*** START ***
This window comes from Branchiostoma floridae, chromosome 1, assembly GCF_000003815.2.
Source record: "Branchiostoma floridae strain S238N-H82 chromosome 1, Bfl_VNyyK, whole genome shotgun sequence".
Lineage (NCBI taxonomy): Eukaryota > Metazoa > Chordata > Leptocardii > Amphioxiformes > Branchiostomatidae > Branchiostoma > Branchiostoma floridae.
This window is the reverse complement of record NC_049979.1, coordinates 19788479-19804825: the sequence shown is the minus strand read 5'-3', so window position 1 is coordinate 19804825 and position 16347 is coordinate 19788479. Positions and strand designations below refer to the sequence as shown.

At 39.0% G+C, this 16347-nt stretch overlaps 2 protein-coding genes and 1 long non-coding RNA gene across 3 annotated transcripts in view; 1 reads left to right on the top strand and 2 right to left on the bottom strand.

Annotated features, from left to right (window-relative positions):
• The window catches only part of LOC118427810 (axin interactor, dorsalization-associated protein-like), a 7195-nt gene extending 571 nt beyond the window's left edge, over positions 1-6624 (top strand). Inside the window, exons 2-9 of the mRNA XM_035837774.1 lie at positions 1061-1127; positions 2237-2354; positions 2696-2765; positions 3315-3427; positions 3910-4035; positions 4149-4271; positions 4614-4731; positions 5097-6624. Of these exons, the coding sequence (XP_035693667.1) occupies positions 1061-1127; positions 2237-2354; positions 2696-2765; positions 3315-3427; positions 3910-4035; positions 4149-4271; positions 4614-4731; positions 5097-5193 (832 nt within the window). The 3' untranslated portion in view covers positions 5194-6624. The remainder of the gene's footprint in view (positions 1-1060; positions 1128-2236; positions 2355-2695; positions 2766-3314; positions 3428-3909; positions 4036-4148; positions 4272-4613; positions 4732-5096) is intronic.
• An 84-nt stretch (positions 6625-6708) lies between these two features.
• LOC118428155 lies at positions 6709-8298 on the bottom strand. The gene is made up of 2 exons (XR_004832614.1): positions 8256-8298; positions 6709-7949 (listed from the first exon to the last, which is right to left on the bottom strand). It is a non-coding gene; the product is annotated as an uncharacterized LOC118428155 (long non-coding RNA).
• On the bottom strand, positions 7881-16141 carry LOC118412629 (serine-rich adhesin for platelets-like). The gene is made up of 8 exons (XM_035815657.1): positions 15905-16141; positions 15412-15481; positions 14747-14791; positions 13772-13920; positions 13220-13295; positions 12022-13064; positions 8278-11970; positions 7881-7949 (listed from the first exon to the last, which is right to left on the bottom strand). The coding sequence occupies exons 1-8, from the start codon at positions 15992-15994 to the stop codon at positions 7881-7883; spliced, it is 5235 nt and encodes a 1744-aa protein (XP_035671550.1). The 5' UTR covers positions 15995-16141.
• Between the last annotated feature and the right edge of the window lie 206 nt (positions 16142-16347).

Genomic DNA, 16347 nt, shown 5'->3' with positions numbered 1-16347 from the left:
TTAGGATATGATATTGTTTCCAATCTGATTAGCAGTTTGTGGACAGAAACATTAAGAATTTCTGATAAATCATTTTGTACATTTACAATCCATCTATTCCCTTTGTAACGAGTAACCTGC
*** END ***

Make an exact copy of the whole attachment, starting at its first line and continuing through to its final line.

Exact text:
This window comes from Branchiostoma floridae, chromosome 1, assembly GCF_000003815.2.
Source record: "Branchiostoma floridae strain S238N-H82 chromosome 1, Bfl_VNyyK, whole genome shotgun sequence".
Lineage (NCBI taxonomy): Eukaryota > Metazoa > Chordata > Leptocardii > Amphioxiformes > Branchiostomatidae > Branchiostoma > Branchiostoma floridae.
This window is the reverse complement of record NC_049979.1, coordinates 19788479-19804825: the sequence shown is the minus strand read 5'-3', so window position 1 is coordinate 19804825 and position 16347 is coordinate 19788479. Positions and strand designations below refer to the sequence as shown.

At 39.0% G+C, this 16347-nt stretch overlaps 2 protein-coding genes and 1 long non-coding RNA gene across 3 annotated transcripts in view; 1 reads left to right on the top strand and 2 right to left on the bottom strand.

Annotated features, from left to right (window-relative positions):
• The window catches only part of LOC118427810 (axin interactor, dorsalization-associated protein-like), a 7195-nt gene extending 571 nt beyond the window's left edge, over positions 1-6624 (top strand). Inside the window, exons 2-9 of the mRNA XM_035837774.1 lie at positions 1061-1127; positions 2237-2354; positions 2696-2765; positions 3315-3427; positions 3910-4035; positions 4149-4271; positions 4614-4731; positions 5097-6624. Of these exons, the coding sequence (XP_035693667.1) occupies positions 1061-1127; positions 2237-2354; positions 2696-2765; positions 3315-3427; positions 3910-4035; positions 4149-4271; positions 4614-4731; positions 5097-5193 (832 nt within the window). The 3' untranslated portion in view covers positions 5194-6624. The remainder of the gene's footprint in view (positions 1-1060; positions 1128-2236; positions 2355-2695; positions 2766-3314; positions 3428-3909; positions 4036-4148; positions 4272-4613; positions 4732-5096) is intronic.
• An 84-nt stretch (positions 6625-6708) lies between these two features.
• LOC118428155 lies at positions 6709-8298 on the bottom strand. The gene is made up of 2 exons (XR_004832614.1): positions 8256-8298; positions 6709-7949 (listed from the first exon to the last, which is right to left on the bottom strand). It is a non-coding gene; the product is annotated as an uncharacterized LOC118428155 (long non-coding RNA).
• On the bottom strand, positions 7881-16141 carry LOC118412629 (serine-rich adhesin for platelets-like). The gene is made up of 8 exons (XM_035815657.1): positions 15905-16141; positions 15412-15481; positions 14747-14791; positions 13772-13920; positions 13220-13295; positions 12022-13064; positions 8278-11970; positions 7881-7949 (listed from the first exon to the last, which is right to left on the bottom strand). The coding sequence occupies exons 1-8, from the start codon at positions 15992-15994 to the stop codon at positions 7881-7883; spliced, it is 5235 nt and encodes a 1744-aa protein (XP_035671550.1). The 5' UTR covers positions 15995-16141.
• Between the last annotated feature and the right edge of the window lie 206 nt (positions 16142-16347).

Genomic DNA, 16347 nt, shown 5'->3' with positions numbered 1-16347 from the left:
TTAGGATATGATATTGTTTCCAATCTGATTAGCAGTTTGTGGACAGAAACATTAAGAATTTCTGATAAATCATTTTGTACATTTACAATCCATCTATTCCCTTTGTAACGAGTAACCTGC